This is always one of our favorites. Ricotta adds a nice richness to the meatballs, and it turns them from simple meatloaf in ball form to something more closely resembling the classic, mixed meat (veal or pork plus beef) meatball. Having the marinara already made really simplifies the prep, leaving us only having to spice it up a bit. I goofed in the photo – the pasta and meatballs show one serving, but I left both servings of garlic bread in the picture. It’s still a good sized meal, though I think they have cut the volume of dried pasta provided with the recipe to a more reasonable amount – plenty of food for two, but it no longer stretched to feed all five of us!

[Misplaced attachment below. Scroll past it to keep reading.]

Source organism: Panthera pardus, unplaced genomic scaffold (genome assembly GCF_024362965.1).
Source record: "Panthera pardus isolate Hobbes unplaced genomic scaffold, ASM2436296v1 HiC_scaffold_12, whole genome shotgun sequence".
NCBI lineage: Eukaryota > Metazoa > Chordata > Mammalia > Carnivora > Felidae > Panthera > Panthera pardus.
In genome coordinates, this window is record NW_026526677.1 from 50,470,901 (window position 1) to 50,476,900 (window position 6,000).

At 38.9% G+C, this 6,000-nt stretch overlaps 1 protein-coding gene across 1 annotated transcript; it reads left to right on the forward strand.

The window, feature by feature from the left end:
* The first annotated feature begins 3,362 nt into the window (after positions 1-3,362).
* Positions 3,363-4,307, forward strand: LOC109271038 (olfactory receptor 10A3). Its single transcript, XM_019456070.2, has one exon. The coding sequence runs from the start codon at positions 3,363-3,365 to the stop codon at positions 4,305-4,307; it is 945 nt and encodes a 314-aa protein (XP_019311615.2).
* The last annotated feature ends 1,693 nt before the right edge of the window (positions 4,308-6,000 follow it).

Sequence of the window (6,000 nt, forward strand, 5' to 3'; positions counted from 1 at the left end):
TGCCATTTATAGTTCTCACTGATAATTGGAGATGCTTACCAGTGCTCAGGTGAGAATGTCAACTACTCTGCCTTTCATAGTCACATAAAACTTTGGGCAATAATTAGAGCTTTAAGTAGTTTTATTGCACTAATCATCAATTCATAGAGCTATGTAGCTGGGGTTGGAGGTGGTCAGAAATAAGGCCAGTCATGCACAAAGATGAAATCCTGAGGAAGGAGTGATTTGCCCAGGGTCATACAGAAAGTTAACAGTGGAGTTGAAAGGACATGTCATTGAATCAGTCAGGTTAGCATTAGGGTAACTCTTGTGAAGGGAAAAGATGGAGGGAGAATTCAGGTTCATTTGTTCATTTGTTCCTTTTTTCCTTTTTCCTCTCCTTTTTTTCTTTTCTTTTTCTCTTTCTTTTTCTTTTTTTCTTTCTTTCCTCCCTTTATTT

This was a decent week for Home Chef, but not the best, with the chili verde dish disappointing a bit. The numerous offerings available each week make it easy to avoid anything that doesn’t appeal to you and find something you love, so we’ll just just something else if its offered again. There selections offer lots of classic steakhouse and homestyle dishes, and each week seems to offer a couple new innovations to try. We like being able to get a breakfast for a big weekend family breakfast, and their fruit is great, too. If you are thinking of trying out a meal kit subscription, Home Chef is a great place to start.
Have you tried Home Chef? What did you think of your meals?